Just one purpose for these little darlin’s. To keep you from drowning! A just purpose and they really do their job.

Most of us, with any age on at all, remember pictures of the Titanic and other maritime disasters, where passengers put on large, bulky life jackets. They were so cumbersome that they were stored aboard ship and passed out (at least, to the lucky ones) just before the sinking!

Things have changed! Today’s recreational boaters’ life jackets are light weight, not bulky, good looking and comfortable to wear. Yeah, they are also inexpensive. It’s only the purpose that hasn’t changed – they still save our lives.

Let me bore you with some statistics:

In 2012 there were 578 boating deaths in our country;

459 of these died by drowning;

379 of those were NOT wearing life jackets.

That states my case – you will dramatically reduce your risk of dying from a boating accident if you are wearing your like jacket. While there is some movement to mandate the wearing of live jackets, it will probably remain a ‘boater’s choice’ for some time. While only you – the Captain and Crew – will make that choice, just know that to err on the side of caution is not a bad thing to do. And then there are some federal and state laws about what we must do.

The law. For most of our boats, it is mandatory that we “carry aboard and have ready for use” one Coast Guard Approved life jacket for each person on board. The jackets must be in good condition and of the proper ‘fit’ for each of your passengers. Small ones for small folks and standard ones for the rest of us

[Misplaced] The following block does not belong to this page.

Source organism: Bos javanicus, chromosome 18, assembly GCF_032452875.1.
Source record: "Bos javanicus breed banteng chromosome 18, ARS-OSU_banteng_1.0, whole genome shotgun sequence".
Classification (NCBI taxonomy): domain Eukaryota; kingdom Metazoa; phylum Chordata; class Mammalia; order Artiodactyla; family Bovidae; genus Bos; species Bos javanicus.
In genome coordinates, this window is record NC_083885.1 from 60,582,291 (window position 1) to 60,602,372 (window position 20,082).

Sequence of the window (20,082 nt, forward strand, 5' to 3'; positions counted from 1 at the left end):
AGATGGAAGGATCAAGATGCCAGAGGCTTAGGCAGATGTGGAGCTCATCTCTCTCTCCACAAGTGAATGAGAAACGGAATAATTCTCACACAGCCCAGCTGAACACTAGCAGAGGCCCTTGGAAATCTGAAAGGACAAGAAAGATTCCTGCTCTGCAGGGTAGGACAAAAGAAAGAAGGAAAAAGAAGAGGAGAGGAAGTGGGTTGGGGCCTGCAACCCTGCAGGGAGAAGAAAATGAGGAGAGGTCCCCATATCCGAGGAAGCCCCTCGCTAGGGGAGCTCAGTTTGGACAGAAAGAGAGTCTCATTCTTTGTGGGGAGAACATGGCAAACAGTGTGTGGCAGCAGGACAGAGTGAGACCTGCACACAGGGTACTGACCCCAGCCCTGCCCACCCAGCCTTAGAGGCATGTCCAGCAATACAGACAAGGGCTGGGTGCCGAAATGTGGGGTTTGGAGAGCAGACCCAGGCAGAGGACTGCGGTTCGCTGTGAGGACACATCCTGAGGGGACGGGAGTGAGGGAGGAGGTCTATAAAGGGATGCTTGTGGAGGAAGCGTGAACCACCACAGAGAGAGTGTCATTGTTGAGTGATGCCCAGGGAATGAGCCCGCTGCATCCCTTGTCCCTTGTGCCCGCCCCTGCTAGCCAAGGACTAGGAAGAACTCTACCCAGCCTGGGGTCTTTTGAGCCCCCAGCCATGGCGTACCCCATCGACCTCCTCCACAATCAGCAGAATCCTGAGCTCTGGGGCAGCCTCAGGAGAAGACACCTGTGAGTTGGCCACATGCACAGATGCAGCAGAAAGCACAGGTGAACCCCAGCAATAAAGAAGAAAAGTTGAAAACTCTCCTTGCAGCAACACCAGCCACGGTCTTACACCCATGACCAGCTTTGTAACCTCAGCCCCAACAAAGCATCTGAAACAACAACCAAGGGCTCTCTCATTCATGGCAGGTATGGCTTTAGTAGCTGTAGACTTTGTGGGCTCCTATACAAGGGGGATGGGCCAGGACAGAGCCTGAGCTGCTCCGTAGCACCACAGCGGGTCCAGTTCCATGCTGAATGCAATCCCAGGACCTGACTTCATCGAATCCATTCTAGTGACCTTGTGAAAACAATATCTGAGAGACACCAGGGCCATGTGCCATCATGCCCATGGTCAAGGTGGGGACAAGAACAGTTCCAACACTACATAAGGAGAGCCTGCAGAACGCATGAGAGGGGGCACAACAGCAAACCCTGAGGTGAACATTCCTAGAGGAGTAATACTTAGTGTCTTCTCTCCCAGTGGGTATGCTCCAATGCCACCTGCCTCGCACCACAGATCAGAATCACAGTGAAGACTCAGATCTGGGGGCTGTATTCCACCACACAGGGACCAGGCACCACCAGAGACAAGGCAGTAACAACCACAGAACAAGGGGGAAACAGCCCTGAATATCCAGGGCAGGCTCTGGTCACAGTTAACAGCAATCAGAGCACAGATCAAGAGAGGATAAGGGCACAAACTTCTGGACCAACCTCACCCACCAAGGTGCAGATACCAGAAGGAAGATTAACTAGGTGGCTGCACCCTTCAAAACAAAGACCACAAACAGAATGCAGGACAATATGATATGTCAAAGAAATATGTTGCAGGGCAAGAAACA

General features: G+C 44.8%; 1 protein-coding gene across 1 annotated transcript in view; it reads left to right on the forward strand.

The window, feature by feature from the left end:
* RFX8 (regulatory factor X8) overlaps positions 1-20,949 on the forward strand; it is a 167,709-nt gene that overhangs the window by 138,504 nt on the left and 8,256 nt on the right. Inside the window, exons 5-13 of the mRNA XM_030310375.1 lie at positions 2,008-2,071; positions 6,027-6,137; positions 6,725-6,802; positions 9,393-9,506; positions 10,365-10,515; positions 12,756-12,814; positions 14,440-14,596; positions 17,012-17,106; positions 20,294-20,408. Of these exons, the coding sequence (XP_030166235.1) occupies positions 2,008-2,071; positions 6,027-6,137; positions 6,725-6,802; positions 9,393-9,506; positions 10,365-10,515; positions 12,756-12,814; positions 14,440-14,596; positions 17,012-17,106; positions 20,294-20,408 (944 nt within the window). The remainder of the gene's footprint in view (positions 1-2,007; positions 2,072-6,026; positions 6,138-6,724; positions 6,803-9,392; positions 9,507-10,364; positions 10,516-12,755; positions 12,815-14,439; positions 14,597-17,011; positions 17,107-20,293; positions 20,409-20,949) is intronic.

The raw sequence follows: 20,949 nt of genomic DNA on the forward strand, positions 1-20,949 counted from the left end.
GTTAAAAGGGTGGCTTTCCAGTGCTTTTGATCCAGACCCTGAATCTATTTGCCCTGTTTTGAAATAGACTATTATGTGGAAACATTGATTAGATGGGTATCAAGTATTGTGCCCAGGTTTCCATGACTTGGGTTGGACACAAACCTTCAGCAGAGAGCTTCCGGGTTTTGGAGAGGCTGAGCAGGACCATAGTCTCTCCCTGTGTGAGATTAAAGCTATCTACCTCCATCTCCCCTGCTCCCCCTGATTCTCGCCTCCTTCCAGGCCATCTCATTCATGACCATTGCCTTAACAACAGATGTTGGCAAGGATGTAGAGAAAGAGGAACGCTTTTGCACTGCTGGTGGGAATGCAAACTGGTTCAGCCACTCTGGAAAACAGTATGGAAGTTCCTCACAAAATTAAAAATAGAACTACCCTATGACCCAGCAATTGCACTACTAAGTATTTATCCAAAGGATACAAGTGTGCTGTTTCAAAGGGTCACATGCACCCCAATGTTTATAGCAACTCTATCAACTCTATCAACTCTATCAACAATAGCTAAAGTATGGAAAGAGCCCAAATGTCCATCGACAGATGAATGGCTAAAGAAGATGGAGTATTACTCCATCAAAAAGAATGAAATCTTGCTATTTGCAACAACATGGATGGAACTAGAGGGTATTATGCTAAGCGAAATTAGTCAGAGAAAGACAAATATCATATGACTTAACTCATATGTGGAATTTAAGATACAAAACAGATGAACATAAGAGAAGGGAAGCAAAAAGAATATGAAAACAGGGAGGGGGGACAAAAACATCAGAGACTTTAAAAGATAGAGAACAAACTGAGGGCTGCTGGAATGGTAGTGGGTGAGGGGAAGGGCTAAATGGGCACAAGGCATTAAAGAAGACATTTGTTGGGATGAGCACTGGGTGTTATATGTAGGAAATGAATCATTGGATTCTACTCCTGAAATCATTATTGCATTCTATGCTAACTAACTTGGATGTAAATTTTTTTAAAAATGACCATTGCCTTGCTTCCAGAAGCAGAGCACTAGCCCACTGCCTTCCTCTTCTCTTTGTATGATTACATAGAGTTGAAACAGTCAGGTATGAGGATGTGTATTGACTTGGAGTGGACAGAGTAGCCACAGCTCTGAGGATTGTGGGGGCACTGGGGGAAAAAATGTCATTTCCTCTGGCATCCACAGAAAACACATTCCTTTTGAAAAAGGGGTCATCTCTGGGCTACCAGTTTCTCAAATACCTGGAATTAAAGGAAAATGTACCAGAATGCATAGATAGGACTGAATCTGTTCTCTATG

In addition, we need to have one throwable device. This can be a floatable cushion with handles on two ends. The throwable must also be Coast Guard approved.

Children aboard have somewhat stricter rules. In Georgia, the law states that children under 13 years old must wear an approved and proper-sized life jacket while on board any moving vessel. (Except when the child is in a fully enclosed cabin, wearing of the jacket is waived.)

There is a great variety of life jackets on the market. Pricewise they range from about $10 to over $200. The most important consideration is what kind of boating you do and where you do it. Let’s just keep this discussion to our lake.

The Type II jacket that fits over your head and ties around your waist is not only inexpensive but is a good jacket for our lake. The one I prefer, however, is called an inflatable. It has lots of buoyancy (that means how high it will raise you above the water) and comes in two varieties: 1) automatic, which inflates itself when it gets wet, and 2) the manual type which requires you to pull a lanyard to inflate. The automatic ones are much more expensive – which is why I have the manual one. (They seem to be priced around $70) But, take care of them and they will last a lifetime.

Other than being an excellent jacket, the inflatables are easily worn all the time. Once you put one on you probably won’t know it’s there. Which reminds me of the old saw that the best life jacket for you is the one you’ll wear!

There is a lots more I could write about life jackets, but this gives you a good foundation. See you in our next Coast Guard Auxiliary boating safety class on Feb 8 at Roberts School. Visit Flotilla 22’s web page at for more information.


Cold Weather and Cold Water   Leave a comment

It’s probably heresy for us southerners to talk about cold weather and cold water. However, while our winter is short, the water and air do get cold, and that combination can become deadly without proper care.